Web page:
Grim Amnesty report attracts govt attention

07 October 2021 | Health

JANA-MARI SMITH



WINDHOEK

Namibia’s government says it is eager to study and apply the recommendations contained in a grim Amnesty International report detailing widespread human rights violations against San communities, and a resulting surge in tuberculosis (TB).

“The report comes at a time as interventions to combat TB in Namibia generally, and among the San in particular, are being intensified,” health ministry executive director Ben Nangombe said during the launch of the report yesterday.

“[The report] will serve to contribute to the efforts being made in this area,” he assured panelists.

Nangombe stressed that ultimately “we are all aiming for the same goal”.

He added that government will engage with Amnesty and share current interventions and programmes to address TB and the multi-drug resistant version of the infection (MDR-TB) among marginalised communities.

“As we engage with the report, as it goes to inform our interventions, we will definitely reach the targets and objectives we have set for ourselves.”

Political will

Human rights advocate Herbert Jauch said “the report can provide government with an important tool to systematically redress the inequalities that exist – provided that there is the political will to do so.”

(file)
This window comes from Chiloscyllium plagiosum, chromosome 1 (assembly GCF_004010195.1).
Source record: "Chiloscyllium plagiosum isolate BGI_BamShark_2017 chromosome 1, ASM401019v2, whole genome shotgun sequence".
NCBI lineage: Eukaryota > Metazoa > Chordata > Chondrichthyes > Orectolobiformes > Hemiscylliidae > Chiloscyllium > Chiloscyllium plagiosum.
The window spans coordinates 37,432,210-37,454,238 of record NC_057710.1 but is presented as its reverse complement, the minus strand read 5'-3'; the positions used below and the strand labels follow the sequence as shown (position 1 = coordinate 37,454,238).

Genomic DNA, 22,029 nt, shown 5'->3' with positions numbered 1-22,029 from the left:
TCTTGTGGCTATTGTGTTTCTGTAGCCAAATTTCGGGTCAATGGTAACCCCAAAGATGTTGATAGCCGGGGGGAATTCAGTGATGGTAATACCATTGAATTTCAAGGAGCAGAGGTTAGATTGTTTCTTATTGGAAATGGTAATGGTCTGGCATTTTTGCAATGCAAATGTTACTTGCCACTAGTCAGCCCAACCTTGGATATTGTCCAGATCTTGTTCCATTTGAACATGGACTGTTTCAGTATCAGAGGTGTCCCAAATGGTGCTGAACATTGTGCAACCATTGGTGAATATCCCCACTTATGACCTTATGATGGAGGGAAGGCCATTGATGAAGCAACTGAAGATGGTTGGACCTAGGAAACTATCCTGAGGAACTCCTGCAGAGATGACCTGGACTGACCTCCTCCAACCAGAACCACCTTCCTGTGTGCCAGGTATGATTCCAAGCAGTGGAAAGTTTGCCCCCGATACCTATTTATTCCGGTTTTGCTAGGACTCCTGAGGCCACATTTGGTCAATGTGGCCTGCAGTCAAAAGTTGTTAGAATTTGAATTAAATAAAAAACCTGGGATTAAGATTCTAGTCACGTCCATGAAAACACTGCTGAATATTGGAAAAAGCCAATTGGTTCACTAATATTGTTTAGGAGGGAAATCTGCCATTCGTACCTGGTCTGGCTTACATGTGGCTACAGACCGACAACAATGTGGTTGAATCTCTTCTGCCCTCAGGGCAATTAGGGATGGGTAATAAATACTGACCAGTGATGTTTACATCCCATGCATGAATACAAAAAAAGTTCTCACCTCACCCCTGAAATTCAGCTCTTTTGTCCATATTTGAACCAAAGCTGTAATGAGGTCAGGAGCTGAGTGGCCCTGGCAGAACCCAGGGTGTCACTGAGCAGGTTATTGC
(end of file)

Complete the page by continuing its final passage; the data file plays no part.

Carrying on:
He cautioned that “this will also entail making the necessary resources available instead of merely pushing the austerity agenda”.

The Amnesty report paints a grim picture of the high rate of TB and MDR-TB - 40% higher than the already steep national average - among San people in Namibia, and the multitude of human rights issues linked to those statistics.

“The most striking finding is that such terrible conditions exist 31 years after independence when some of these long-standing inequalities should have been addressed, at least to a significant extent,” Jauch said.

‘We are humans’

Frans Doeseb, a San person from the Omaheke Region, said a crucial step forward is to accept that San people are not a historical and tourism curiosity or showpiece.

“We are human beings. We have dignity. Our politicians talk about equality, but when we adopt equal treatment, we are still left behind.”

“At the heart of the report is human rights. TB is a human rights issue,” Amnesty regional researcher Mandipa Machacha said.

She added that the disease is “always a very good indication of where there is a lack of human rights. People who experience TB often experience human rights violations on a daily basis”.

“People who are the most marginalised and discriminated against also have the highest chances of contracting it. It really is a disease of poverty and inequality.”

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